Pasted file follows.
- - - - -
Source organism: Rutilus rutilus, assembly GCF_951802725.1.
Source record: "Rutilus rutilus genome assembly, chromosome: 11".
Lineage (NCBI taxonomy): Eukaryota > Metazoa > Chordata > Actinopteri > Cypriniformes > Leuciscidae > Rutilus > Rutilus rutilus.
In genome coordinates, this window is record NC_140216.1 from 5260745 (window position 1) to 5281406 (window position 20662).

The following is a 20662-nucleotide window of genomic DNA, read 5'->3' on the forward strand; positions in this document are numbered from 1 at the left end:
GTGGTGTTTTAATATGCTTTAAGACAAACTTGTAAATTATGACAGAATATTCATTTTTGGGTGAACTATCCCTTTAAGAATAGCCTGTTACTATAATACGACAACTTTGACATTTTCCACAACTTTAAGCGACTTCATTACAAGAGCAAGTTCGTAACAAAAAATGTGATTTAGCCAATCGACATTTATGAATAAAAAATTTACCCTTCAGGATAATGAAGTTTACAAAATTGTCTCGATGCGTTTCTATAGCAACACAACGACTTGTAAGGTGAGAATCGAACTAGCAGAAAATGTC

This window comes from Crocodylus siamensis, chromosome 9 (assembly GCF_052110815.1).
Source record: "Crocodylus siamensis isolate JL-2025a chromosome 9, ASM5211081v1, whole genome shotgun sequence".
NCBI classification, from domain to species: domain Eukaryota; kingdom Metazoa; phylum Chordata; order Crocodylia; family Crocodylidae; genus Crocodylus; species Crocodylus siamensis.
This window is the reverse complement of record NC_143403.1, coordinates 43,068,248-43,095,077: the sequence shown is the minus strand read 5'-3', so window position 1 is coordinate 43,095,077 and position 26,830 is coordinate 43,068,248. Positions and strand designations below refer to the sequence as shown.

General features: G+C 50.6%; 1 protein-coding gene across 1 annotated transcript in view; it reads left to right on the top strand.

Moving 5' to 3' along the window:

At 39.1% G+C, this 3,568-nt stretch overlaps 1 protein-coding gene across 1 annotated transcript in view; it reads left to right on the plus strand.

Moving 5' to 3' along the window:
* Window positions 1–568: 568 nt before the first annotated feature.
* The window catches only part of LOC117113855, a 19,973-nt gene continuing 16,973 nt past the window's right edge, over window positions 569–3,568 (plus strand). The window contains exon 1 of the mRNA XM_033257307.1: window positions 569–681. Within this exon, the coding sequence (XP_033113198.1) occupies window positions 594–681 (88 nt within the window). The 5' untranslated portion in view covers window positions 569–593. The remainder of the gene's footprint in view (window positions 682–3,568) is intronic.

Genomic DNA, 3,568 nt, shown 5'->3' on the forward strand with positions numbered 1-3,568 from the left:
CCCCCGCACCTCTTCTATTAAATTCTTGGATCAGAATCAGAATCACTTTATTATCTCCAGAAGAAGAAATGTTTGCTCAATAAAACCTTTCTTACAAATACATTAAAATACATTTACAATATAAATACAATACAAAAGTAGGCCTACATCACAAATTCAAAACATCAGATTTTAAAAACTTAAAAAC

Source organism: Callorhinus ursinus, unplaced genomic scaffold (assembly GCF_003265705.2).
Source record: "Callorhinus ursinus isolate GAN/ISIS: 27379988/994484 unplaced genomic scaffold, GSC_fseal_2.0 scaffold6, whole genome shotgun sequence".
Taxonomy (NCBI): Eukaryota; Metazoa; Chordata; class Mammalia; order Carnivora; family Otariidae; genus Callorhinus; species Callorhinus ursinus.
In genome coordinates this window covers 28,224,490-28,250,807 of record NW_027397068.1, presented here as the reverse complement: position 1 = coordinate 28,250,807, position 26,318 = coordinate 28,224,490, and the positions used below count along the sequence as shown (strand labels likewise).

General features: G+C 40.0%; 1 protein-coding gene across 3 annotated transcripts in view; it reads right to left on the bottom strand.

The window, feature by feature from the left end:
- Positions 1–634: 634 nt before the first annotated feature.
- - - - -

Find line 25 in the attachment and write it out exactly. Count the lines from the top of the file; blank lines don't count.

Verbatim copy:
- Positions 1–634: 634 nt before the first annotated feature.